A position for a highly motivated postdoc is available in the Banerjee Lab at Cold Spring Harbor Laboratory, NY, for a start date of January 2021 or later.
Our lab is interested in how the brain accomplishes the ongoing transformation from sensation to action during natural behaviors. Vocal communication is ideally suited to study natural and flexible sensorimotor transformations. During a conversation, our brain must interpret what we hear and control our vocal response. Recently, we have discovered that a neo-tropical rodent, Alston’s singing mouse, engages in fast vocal interactions, even under laboratory settings. Our lab, using this novel model system, seeks to pursue two complementary questions. First, how does the auditory system interact with the motor system to generate the sensorimotor loop required for vocal communication? Second, what are the neural circuit modifications that allow behavioral novelty to emerge during evolution? Various rodent species exhibit marked differences in vocal behaviors. Genes that determine such behavioral differences, for example between the singing mouse and the lab mouse, must act via neural circuits within the brain. Yet, the structural and functional changes in the brain that specify the distinct vocal repertoires across related species remain unknown. Research in the lab combines cutting-edge systems neuroscience and comparative evolutionary analyses of neural circuitry across rodent species to bridge this knowledge-gap.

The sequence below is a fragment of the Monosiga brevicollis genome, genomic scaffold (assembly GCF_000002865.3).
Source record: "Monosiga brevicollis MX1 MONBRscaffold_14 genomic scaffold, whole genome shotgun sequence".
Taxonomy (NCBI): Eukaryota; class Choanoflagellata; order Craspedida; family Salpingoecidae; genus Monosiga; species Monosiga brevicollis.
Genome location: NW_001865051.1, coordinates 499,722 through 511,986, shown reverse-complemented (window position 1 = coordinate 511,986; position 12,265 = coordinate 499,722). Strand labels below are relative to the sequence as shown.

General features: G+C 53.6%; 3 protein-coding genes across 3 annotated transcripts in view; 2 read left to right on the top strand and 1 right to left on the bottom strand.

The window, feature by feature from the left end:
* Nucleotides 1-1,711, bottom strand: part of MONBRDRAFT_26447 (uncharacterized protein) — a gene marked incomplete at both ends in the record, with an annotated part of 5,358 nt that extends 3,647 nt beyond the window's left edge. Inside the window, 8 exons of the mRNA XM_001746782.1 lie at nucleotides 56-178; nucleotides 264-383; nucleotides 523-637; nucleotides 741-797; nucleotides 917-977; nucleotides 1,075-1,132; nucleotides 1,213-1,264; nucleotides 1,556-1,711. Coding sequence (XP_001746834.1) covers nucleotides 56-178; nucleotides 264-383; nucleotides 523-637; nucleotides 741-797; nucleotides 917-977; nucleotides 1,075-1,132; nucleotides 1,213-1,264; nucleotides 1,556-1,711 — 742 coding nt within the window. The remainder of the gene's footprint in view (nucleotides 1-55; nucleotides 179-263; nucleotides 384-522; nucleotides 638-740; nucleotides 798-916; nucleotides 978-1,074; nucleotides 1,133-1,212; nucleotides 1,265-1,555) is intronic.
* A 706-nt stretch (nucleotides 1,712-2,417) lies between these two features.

Candidates from non-traditional and/or underrepresented backgrounds, broadly defined, are strongly encouraged to apply.